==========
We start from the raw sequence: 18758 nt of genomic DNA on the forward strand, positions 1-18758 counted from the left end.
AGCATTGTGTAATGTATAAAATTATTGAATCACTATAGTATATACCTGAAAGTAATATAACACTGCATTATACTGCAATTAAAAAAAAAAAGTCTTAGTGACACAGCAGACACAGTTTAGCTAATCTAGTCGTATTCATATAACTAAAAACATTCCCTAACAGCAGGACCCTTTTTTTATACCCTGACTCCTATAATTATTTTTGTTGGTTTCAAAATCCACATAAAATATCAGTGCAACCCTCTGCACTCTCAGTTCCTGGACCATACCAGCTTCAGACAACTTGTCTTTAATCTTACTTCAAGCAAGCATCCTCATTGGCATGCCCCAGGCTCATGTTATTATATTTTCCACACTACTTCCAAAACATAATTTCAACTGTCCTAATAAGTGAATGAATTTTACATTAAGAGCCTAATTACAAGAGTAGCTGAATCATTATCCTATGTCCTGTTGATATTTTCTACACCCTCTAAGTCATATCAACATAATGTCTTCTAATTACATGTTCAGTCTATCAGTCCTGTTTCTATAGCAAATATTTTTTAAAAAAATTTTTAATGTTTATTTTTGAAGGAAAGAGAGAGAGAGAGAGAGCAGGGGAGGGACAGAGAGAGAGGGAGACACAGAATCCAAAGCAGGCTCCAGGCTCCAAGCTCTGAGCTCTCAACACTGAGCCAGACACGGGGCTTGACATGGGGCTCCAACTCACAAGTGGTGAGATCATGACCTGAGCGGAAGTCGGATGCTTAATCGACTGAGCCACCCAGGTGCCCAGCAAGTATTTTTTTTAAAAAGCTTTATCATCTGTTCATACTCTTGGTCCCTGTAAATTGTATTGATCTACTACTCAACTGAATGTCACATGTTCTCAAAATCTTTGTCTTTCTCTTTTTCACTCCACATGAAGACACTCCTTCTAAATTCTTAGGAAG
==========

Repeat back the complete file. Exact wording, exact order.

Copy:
We start from the raw sequence: 18758 nt of genomic DNA on the forward strand, positions 1-18758 counted from the left end.
AGCATTGTGTAATGTATAAAATTATTGAATCACTATAGTATATACCTGAAAGTAATATAACACTGCATTATACTGCAATTAAAAAAAAAAAGTCTTAGTGACACAGCAGACACAGTTTAGCTAATCTAGTCGTATTCATATAACTAAAAACATTCCCTAACAGCAGGACCCTTTTTTTATACCCTGACTCCTATAATTATTTTTGTTGGTTTCAAAATCCACATAAAATATCAGTGCAACCCTCTGCACTCTCAGTTCCTGGACCATACCAGCTTCAGACAACTTGTCTTTAATCTTACTTCAAGCAAGCATCCTCATTGGCATGCCCCAGGCTCATGTTATTATATTTTCCACACTACTTCCAAAACATAATTTCAACTGTCCTAATAAGTGAATGAATTTTACATTAAGAGCCTAATTACAAGAGTAGCTGAATCATTATCCTATGTCCTGTTGATATTTTCTACACCCTCTAAGTCATATCAACATAATGTCTTCTAATTACATGTTCAGTCTATCAGTCCTGTTTCTATAGCAAATATTTTTTAAAAAAATTTTTAATGTTTATTTTTGAAGGAAAGAGAGAGAGAGAGAGAGCAGGGGAGGGACAGAGAGAGAGGGAGACACAGAATCCAAAGCAGGCTCCAGGCTCCAAGCTCTGAGCTCTCAACACTGAGCCAGACACGGGGCTTGACATGGGGCTCCAACTCACAAGTGGTGAGATCATGACCTGAGCGGAAGTCGGATGCTTAATCGACTGAGCCACCCAGGTGCCCAGCAAGTATTTTTTTTAAAAAGCTTTATCATCTGTTCATACTCTTGGTCCCTGTAAATTGTATTGATCTACTACTCAACTGAATGTCACATGTTCTCAAAATCTTTGTCTTTCTCTTTTTCACTCCACATGAAGACACTCCTTCTAAATTCTTAGGAAG